As routine as the dawn of spring and the end of college basketball’s regular season, the first week of March inevitably brings with it the arguments as to why the Ivy League should institute a season-ending tournament for men’s and women’s basketball. It is my goal — nay, my civic duty — to make sure the controversy is revived this year. We cannot let the dream die.
For the uninitiated: 31 Division I teams earn automatic bids to the NCAA tournament, one for each eligible conference. Thirty of these conferences bestow their auto-bid upon the winner of a conference tournament conducted at the end of the regular season. The Ivy League is the lone exception — it awards the bid to its regular season champion.
Last year, as reported by The New York Times and The Harvard Crimson, the eight Ivy League coaches proposed a tournament including the top four teams to award the conference’s automatic NCAA berth. On May 10, 2012, the athletic directors of the Ivy League inexplicably turned down the proposal during its annual meetings.
Why would the ADs so quickly reject this new format? Let’s the take the possible reasons one by one (in order to, of course, justify a tournament):
1. The classic “We must protect the sanctity of Ivy League education!” argument: The gist of this argument is that adding more games to a team’s schedule will take away from their education back on campus. It’s the reason why hockey and football play shorter seasons than other Division I teams, and it already forces the basketball teams to play most games back-to-back on Fridays and Saturdays.
At face value, I have no problem with this line of reasoning as it applies to other sports. However, it doesn’t transfer to the measly maximum of two games that would be added under the coaches’ proposal. If the tournament were to be played this year, it would almost assuredly take place March 15 and 16, the Friday and Saturday after the regular season ends. Every Ivy League school (except those nonconformists at Brown) is on spring break that weekend. So what’s the issue? Excepting the Bears, no one is missing any additional educational days. And if you polled the members of the Ancient Eight basketball teams, I’m sure they’d be willing to give up part of their spring vacation to play for a shot at the NCAA tournament.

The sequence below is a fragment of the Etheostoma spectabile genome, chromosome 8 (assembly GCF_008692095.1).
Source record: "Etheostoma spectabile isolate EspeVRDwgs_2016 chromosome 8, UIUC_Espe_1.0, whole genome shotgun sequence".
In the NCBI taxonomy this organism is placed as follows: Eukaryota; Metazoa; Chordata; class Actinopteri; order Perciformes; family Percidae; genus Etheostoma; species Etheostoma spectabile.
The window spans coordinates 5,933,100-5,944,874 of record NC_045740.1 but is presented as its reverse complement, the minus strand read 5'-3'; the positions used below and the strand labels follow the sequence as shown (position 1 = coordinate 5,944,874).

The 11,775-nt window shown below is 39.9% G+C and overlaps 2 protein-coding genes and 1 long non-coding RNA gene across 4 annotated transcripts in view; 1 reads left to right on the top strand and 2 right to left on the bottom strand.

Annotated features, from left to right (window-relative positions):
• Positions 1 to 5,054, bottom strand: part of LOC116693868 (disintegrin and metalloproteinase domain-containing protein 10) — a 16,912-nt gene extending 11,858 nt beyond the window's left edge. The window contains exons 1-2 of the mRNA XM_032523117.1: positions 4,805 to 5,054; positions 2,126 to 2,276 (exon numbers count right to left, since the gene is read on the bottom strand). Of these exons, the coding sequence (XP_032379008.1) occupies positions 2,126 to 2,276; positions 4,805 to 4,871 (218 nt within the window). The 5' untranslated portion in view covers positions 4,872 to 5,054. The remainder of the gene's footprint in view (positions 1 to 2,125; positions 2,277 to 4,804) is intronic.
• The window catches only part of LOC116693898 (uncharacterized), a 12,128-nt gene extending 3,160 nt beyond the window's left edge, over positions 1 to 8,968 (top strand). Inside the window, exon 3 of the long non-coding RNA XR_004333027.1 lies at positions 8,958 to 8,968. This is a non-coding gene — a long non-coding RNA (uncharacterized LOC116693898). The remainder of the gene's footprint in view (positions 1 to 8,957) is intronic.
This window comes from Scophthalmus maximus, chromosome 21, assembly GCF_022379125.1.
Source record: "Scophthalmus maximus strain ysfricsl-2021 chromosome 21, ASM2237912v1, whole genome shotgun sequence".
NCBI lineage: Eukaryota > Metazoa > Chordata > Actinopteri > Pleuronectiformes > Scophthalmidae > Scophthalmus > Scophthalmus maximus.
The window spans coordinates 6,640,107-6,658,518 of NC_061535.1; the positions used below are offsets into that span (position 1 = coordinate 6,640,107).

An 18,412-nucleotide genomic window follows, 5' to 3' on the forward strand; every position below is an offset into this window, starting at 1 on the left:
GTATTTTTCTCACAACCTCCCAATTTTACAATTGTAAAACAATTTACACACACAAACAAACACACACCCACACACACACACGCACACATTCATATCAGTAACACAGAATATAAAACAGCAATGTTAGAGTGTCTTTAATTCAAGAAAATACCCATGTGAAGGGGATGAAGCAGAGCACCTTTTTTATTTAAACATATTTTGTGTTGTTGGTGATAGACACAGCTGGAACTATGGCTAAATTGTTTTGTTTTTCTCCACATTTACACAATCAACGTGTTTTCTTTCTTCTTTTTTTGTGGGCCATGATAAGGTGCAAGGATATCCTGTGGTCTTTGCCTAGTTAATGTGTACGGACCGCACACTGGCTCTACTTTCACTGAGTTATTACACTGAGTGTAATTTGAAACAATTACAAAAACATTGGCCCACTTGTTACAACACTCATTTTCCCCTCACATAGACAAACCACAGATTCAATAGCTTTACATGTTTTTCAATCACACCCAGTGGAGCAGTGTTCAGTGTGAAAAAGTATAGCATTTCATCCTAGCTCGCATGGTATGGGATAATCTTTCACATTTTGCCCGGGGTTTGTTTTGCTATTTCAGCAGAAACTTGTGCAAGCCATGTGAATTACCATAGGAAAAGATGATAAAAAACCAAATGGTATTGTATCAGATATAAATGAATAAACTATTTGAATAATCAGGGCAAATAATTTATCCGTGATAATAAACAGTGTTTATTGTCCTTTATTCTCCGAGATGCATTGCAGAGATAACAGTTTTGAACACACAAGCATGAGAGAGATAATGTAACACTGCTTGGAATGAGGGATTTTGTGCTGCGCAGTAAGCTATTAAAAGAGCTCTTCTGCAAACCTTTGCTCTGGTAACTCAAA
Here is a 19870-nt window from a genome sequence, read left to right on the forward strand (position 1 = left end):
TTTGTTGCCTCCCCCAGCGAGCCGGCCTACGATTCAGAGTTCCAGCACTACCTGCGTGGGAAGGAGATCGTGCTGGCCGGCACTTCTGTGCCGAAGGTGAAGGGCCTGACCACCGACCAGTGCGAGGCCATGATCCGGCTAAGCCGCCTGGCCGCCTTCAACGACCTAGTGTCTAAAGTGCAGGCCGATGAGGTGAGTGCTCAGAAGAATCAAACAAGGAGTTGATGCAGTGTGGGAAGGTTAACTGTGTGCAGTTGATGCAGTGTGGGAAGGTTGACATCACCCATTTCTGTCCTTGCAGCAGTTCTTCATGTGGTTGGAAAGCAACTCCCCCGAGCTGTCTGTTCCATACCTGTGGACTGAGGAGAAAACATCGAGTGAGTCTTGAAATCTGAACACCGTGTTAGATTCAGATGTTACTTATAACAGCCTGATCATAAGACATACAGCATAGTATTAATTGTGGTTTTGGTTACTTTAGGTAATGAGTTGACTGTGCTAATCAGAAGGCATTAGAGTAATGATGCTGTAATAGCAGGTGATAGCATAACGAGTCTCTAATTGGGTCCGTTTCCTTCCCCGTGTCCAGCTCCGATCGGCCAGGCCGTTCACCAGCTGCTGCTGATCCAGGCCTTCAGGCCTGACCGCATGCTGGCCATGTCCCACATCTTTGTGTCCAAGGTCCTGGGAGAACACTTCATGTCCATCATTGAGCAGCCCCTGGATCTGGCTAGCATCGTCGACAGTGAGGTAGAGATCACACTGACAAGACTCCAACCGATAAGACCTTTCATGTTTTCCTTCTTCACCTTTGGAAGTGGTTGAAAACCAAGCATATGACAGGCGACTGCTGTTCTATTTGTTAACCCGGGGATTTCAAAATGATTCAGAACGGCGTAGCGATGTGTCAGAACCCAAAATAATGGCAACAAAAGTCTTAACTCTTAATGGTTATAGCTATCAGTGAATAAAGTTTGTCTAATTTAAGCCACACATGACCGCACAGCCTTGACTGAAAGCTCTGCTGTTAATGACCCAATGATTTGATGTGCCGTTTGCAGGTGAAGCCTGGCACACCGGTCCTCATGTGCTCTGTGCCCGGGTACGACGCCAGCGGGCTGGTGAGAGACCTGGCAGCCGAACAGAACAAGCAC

2. The “The Ivy League regular season is so meaningful. Every game matters!” argument: This is the classic fallback of traditionalists. Everyone likes to delude themselves into thinking that the regular season is the best in college basketball, giving it inappropriately epic names like the “14-Game Tournament” and arguing that the regular season matters more because any game could determine your tournament fate.
Tell that to any men’s team this year not named Princeton or Harvard. Most teams were eliminated weeks ago — Yale was the last straggler to be officially eliminated last weekend. Can we really say that the second half of the season really matters to any of these teams? I’ve been told that Yale has the chance to play spoiler this weekend by upsetting first-place Princeton, and isn’t that so exciting? No, it’s really not. It would be a whole lot more exciting if Yale were trying to hold on to a tournament spot by finishing in the top half of the league.
In fact, adding a tournament for the top four teams will make the regular season even more meaningful because more teams will be more involved for the entire season. When teams have the chance to play for one of four tournament spots, more late-season games will be important. Going into this weekend, only last-place Dartmouth would not have a shot of making the tournament. Literally every weekend game would be meaningful.
3. The “The lack of a tournament ensures that the best Ivy team plays in the NCAAs!” argument: This idea is the most reasonable. 2010’s Cornell team made it to the Sweet 16, and 2011’s Princeton squad came within two points of knocking off No. 4 seed Kentucky in the first round. If a weaker team had played their way in through an Ivy League tournament, those teams would have diminished chances of pulling off the same upsets.
But it can also be argued that the current procedure doesn’t always admit the best team at the moment. Teams with momentum entering the NCAA tournament often perform well, and right now, a top Ivy team like Harvard doesn’t look so good as it stumbles to the end of the season. And yes, there will occasionally be unexpected winners, but isn’t that part of the fun?
There’s a lot more to be said on this issue. For one, an Ivy League tournament would also guarantee more national media exposure for teams — every current conference tournament final is aired on a national network. But for now, rejecting the dated and persistent arguments against a tournament is enough to show that it has promise. Let’s make it happen.